GCSE Reforms rejected in Wales

After the decision of the Welsh government to rebuff the proposed changes to GCSE exams in England there is a big chance that a schism forms between the English and Welsh educational systems.

While Wales is going to continue in the same way as now, in England GCSE will be replaced by the English Baccalaureate for subjects such as English and Maths.

There is a special system of examinations in Scotland and a review is to be carried out in Northern Ireland.

Jeff Cuthbert, the Deputy Minister of Skills said: “We will retain GCSEs and A-levels. Where necessary we will strengthen and amend these, but ultimately we have confidence in these well-established qualifications, which are recognised around the world.”

He also mentioned he wanted “best for students” in Wales no matter if this meant “diverging from England and the rest of the UK”.

As it was said new GCSEs in English Language, Welsh First Language and Maths will be offered alongside a “revised, more rigorous” Welsh Baccalaureate.

Head teachers in Wales welcomed the decision of their government. In the words of Gareth Jones from the Welsh branch of the Association of School and College Leaders (ASCL) English universities had been taking Scottish students for years.

Another thing that Welsh government refused to accept were the changes to the A-level system in England recently announced by Michael Gove.

The spokesperson of the Department for Education said he cared about the Welsh education system.

“We are solely concerned with doing what is best for English students. That is why we are transforming the education system to raise standards in this country to prepare pupils to compete in a global jobs market.”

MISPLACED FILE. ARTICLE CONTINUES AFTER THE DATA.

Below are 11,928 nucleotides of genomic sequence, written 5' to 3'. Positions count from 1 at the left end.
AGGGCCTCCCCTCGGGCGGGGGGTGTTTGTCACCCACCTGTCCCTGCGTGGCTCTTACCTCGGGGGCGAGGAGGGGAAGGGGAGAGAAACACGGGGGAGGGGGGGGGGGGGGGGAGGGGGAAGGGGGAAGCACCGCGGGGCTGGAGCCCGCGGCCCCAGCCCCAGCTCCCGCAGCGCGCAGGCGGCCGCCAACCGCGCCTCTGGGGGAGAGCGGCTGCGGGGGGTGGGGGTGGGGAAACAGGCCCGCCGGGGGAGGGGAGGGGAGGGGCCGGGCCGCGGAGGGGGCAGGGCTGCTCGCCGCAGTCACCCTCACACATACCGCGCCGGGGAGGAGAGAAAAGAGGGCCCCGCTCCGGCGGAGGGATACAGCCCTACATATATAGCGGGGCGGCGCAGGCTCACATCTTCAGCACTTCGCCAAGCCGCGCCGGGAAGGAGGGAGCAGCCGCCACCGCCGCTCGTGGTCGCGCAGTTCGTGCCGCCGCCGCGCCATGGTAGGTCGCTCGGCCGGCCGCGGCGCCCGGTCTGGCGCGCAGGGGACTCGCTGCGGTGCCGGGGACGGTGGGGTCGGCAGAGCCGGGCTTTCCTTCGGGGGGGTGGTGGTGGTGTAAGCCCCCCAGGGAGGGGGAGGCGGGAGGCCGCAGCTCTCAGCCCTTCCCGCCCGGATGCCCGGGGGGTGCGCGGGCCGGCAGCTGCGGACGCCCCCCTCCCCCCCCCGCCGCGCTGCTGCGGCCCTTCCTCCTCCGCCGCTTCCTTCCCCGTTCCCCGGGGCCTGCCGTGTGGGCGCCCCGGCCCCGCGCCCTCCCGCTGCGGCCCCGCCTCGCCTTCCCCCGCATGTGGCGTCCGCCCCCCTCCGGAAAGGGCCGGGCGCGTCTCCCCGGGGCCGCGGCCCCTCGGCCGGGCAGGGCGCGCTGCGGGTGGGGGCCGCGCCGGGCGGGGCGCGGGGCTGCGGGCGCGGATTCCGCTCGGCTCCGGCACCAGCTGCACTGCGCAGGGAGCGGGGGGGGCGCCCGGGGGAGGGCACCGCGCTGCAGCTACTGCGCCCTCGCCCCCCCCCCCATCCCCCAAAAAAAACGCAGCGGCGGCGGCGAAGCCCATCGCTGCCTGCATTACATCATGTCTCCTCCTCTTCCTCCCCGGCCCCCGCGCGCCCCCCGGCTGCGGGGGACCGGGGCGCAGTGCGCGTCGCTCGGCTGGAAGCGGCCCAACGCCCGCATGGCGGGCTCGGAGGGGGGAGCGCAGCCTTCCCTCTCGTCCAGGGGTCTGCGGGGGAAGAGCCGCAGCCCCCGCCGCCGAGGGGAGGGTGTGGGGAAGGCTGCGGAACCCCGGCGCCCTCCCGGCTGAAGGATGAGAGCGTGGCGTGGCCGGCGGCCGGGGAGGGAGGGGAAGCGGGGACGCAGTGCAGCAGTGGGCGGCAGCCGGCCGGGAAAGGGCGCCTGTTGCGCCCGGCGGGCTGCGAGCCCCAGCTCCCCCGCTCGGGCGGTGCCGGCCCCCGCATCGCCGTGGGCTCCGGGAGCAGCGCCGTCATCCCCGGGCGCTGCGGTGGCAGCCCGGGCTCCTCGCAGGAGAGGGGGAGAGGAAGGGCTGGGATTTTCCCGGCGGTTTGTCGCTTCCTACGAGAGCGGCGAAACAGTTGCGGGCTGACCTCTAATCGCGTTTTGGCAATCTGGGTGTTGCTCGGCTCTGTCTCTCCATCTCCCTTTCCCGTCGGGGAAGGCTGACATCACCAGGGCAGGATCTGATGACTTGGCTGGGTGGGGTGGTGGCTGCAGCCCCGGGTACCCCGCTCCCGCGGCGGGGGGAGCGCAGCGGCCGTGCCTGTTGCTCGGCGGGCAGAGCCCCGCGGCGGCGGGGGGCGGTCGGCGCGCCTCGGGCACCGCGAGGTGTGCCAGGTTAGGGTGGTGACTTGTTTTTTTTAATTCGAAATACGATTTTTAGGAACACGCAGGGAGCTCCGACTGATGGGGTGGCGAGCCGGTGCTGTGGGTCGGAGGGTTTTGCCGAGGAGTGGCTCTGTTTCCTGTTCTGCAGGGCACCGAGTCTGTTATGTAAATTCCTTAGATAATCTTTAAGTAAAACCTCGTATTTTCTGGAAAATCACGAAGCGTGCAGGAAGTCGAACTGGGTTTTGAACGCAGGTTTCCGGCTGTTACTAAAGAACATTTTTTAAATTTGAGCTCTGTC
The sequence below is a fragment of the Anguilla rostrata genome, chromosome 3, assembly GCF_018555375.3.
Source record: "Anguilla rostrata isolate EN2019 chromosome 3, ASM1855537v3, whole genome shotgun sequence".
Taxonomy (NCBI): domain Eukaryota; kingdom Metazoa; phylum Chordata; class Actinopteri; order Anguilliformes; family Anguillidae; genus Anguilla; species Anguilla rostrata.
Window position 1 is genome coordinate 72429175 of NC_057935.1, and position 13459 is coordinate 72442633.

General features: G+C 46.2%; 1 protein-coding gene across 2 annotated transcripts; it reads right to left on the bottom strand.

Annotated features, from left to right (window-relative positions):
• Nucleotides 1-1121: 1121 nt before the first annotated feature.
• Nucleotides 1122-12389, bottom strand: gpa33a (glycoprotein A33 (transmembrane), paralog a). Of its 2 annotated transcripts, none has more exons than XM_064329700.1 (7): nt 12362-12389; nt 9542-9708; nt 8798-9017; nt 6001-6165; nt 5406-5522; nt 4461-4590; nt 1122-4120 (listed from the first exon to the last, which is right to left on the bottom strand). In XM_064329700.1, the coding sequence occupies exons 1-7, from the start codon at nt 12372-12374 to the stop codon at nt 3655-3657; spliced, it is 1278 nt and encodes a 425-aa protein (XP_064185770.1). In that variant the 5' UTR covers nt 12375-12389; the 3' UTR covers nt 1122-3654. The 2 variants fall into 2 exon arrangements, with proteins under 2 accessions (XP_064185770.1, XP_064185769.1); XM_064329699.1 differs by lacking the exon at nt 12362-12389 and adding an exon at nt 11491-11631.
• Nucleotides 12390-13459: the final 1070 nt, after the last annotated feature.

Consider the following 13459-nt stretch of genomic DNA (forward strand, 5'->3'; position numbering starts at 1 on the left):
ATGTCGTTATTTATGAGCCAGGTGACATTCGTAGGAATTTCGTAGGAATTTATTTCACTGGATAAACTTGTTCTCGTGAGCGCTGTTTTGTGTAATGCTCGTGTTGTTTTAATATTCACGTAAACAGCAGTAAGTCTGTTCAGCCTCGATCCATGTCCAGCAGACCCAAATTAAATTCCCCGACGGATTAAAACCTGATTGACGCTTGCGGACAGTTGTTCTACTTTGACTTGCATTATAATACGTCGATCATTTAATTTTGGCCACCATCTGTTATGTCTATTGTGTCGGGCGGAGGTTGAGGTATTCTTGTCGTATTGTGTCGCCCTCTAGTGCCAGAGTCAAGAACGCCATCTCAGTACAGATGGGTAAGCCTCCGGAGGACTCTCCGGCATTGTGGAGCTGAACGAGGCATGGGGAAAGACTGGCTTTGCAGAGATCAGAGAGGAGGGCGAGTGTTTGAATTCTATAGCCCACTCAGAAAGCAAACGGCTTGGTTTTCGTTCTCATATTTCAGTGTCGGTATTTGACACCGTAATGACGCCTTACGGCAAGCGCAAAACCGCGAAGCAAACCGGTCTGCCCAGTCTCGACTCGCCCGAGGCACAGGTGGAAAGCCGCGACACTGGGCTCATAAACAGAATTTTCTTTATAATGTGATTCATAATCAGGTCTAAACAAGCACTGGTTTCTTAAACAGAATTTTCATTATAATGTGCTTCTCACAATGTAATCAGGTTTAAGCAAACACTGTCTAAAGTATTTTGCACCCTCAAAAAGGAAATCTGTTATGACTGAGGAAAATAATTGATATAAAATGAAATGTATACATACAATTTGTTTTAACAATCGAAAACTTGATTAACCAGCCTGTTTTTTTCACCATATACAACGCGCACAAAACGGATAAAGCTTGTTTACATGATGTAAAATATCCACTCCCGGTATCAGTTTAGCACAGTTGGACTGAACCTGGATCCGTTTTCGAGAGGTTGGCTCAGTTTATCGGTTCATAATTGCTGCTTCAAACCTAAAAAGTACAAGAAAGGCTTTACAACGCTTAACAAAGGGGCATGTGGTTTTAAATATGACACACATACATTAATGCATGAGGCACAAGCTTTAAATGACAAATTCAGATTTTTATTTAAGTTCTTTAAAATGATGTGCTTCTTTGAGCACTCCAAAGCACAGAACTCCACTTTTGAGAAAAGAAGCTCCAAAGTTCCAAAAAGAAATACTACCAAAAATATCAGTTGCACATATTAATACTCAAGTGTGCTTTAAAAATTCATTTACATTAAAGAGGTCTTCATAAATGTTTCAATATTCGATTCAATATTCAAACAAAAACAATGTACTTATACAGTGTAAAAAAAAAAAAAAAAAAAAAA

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GCSE Exam Grade Boundaries – Case To Be Investigated

The GCSE results this summer are thought to have been downgraded, and because of that reason many head teachers and local authorities have threatened to take legal actions in order to clarify the case.

Earlier this month the results from this year`s GCSEs have been released and it turned out that the requirements to achieve a certain grade were higher than the previous years, and even in exams taken as recently as January. Because of these changes many students who expected for example C grade, got D. Of course the preparation of the students is of highest importance, however this year for the first time the the proportion of GCSEs resulting in A-C grades fell, causing many students , who would have achieved higher grades according to the previous requirements, could now miss college or six-form places.

Local authorities claim that this situation may include a case of discrimination, as it mainly affects students from the ethnic minorities or poor backgrounds.

The The National Association of Head Teachers (NAHT) is also one of the organisations, which oppose the changes. General Secretary Michael Hobby suggested the change had been made as a result of “unsubstantiated concerns” that the pass rate for GCSEs taken in January had been too high, in an open letter to education secretary Michael Gove.

Gove replayed to the questions that he had never put any pressure on Ofqual to change the grade boundaries.

Ofqual thoroughly understands the concerns of all teachers, parents and councils and they are now ready to start investigating the case. However, on the other hand NAHT said they believe an investigation conducted only by Ofqual will not be sufficient and might be even subjective, as by the investigation they are required to find out their own failings.

Meanwhile, Michael Gove is at the centre of another outcry today after pulling the funding for a free school in Bradford without warning, days before it was set to open its doors.